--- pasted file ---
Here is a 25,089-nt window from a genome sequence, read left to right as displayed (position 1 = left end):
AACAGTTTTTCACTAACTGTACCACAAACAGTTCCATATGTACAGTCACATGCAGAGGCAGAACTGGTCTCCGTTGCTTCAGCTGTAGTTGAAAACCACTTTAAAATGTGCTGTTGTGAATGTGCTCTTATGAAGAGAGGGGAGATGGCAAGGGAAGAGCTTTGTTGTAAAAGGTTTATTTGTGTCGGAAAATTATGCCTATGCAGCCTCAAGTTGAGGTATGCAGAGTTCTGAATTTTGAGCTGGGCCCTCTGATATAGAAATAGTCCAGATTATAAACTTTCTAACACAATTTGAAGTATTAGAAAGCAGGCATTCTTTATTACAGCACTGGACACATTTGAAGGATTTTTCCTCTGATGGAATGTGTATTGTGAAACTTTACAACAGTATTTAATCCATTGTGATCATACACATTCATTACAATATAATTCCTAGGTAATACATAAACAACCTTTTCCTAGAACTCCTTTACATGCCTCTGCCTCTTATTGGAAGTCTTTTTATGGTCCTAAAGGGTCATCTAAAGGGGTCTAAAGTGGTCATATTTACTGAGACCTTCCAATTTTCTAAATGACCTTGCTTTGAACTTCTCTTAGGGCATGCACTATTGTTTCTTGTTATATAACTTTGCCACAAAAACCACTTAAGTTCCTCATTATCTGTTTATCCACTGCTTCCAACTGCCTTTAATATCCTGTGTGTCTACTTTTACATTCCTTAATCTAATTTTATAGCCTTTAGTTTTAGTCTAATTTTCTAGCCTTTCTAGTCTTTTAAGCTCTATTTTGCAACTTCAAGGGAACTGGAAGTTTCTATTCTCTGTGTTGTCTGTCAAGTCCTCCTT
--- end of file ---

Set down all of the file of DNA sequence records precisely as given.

Here is a 25,089-nt window from a genome sequence, read left to right as displayed (position 1 = left end):
AACAGTTTTTCACTAACTGTACCACAAACAGTTCCATATGTACAGTCACATGCAGAGGCAGAACTGGTCTCCGTTGCTTCAGCTGTAGTTGAAAACCACTTTAAAATGTGCTGTTGTGAATGTGCTCTTATGAAGAGAGGGGAGATGGCAAGGGAAGAGCTTTGTTGTAAAAGGTTTATTTGTGTCGGAAAATTATGCCTATGCAGCCTCAAGTTGAGGTATGCAGAGTTCTGAATTTTGAGCTGGGCCCTCTGATATAGAAATAGTCCAGATTATAAACTTTCTAACACAATTTGAAGTATTAGAAAGCAGGCATTCTTTATTACAGCACTGGACACATTTGAAGGATTTTTCCTCTGATGGAATGTGTATTGTGAAACTTTACAACAGTATTTAATCCATTGTGATCATACACATTCATTACAATATAATTCCTAGGTAATACATAAACAACCTTTTCCTAGAACTCCTTTACATGCCTCTGCCTCTTATTGGAAGTCTTTTTATGGTCCTAAAGGGTCATCTAAAGGGGTCTAAAGTGGTCATATTTACTGAGACCTTCCAATTTTCTAAATGACCTTGCTTTGAACTTCTCTTAGGGCATGCACTATTGTTTCTTGTTATATAACTTTGCCACAAAAACCACTTAAGTTCCTCATTATCTGTTTATCCACTGCTTCCAACTGCCTTTAATATCCTGTGTGTCTACTTTTACATTCCTTAATCTAATTTTATAGCCTTTAGTTTTAGTCTAATTTTCTAGCCTTTCTAGTCTTTTAAGCTCTATTTTGCAACTTCAAGGGAACTGGAAGTTTCTATTCTCTGTGTTGTCTGTCAAGTCCTCCTT